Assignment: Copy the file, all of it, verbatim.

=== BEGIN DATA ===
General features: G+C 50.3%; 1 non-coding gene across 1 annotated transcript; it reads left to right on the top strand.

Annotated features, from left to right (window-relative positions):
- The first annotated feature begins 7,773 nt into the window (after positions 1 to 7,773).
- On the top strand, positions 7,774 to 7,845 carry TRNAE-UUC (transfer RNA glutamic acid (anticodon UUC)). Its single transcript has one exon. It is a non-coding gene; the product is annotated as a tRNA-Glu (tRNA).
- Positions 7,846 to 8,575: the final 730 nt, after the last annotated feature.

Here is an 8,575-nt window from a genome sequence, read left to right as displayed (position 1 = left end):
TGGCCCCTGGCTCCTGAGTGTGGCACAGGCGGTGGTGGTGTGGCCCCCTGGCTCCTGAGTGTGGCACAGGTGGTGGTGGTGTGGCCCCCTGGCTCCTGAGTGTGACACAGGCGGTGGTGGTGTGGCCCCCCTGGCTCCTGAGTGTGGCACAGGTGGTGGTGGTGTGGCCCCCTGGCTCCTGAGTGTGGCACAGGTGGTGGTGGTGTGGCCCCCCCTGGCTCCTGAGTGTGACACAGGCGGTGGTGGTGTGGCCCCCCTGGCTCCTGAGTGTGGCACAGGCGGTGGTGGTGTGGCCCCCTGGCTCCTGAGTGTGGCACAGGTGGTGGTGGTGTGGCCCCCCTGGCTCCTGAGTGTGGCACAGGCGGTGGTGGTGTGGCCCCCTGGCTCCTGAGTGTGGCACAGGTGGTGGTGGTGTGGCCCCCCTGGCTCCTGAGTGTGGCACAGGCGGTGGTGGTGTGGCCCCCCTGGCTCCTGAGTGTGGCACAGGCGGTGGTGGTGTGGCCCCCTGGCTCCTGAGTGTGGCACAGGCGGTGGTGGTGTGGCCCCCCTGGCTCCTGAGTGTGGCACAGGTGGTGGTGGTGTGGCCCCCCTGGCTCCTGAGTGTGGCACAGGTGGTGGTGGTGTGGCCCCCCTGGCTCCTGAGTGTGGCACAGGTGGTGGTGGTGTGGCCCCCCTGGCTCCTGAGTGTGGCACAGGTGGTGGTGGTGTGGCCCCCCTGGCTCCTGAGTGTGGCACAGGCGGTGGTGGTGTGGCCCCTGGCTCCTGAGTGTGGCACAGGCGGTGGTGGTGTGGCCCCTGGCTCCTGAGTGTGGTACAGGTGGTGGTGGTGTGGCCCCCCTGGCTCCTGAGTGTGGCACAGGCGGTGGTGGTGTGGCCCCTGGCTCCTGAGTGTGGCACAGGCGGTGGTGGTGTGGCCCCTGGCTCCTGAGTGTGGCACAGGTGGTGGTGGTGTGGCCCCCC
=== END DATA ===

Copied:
General features: G+C 50.3%; 1 non-coding gene across 1 annotated transcript; it reads left to right on the top strand.

Annotated features, from left to right (window-relative positions):
- The first annotated feature begins 7,773 nt into the window (after positions 1 to 7,773).
- On the top strand, positions 7,774 to 7,845 carry TRNAE-UUC (transfer RNA glutamic acid (anticodon UUC)). Its single transcript has one exon. It is a non-coding gene; the product is annotated as a tRNA-Glu (tRNA).
- Positions 7,846 to 8,575: the final 730 nt, after the last annotated feature.

Here is an 8,575-nt window from a genome sequence, read left to right as displayed (position 1 = left end):
TGGCCCCTGGCTCCTGAGTGTGGCACAGGCGGTGGTGGTGTGGCCCCCTGGCTCCTGAGTGTGGCACAGGTGGTGGTGGTGTGGCCCCCTGGCTCCTGAGTGTGACACAGGCGGTGGTGGTGTGGCCCCCCTGGCTCCTGAGTGTGGCACAGGTGGTGGTGGTGTGGCCCCCTGGCTCCTGAGTGTGGCACAGGTGGTGGTGGTGTGGCCCCCCCTGGCTCCTGAGTGTGACACAGGCGGTGGTGGTGTGGCCCCCCTGGCTCCTGAGTGTGGCACAGGCGGTGGTGGTGTGGCCCCCTGGCTCCTGAGTGTGGCACAGGTGGTGGTGGTGTGGCCCCCCTGGCTCCTGAGTGTGGCACAGGCGGTGGTGGTGTGGCCCCCTGGCTCCTGAGTGTGGCACAGGTGGTGGTGGTGTGGCCCCCCTGGCTCCTGAGTGTGGCACAGGCGGTGGTGGTGTGGCCCCCCTGGCTCCTGAGTGTGGCACAGGCGGTGGTGGTGTGGCCCCCTGGCTCCTGAGTGTGGCACAGGCGGTGGTGGTGTGGCCCCCCTGGCTCCTGAGTGTGGCACAGGTGGTGGTGGTGTGGCCCCCCTGGCTCCTGAGTGTGGCACAGGTGGTGGTGGTGTGGCCCCCCTGGCTCCTGAGTGTGGCACAGGTGGTGGTGGTGTGGCCCCCCTGGCTCCTGAGTGTGGCACAGGTGGTGGTGGTGTGGCCCCCCTGGCTCCTGAGTGTGGCACAGGCGGTGGTGGTGTGGCCCCTGGCTCCTGAGTGTGGCACAGGCGGTGGTGGTGTGGCCCCTGGCTCCTGAGTGTGGTACAGGTGGTGGTGGTGTGGCCCCCCTGGCTCCTGAGTGTGGCACAGGCGGTGGTGGTGTGGCCCCTGGCTCCTGAGTGTGGCACAGGCGGTGGTGGTGTGGCCCCTGGCTCCTGAGTGTGGCACAGGTGGTGGTGGTGTGGCCCCCC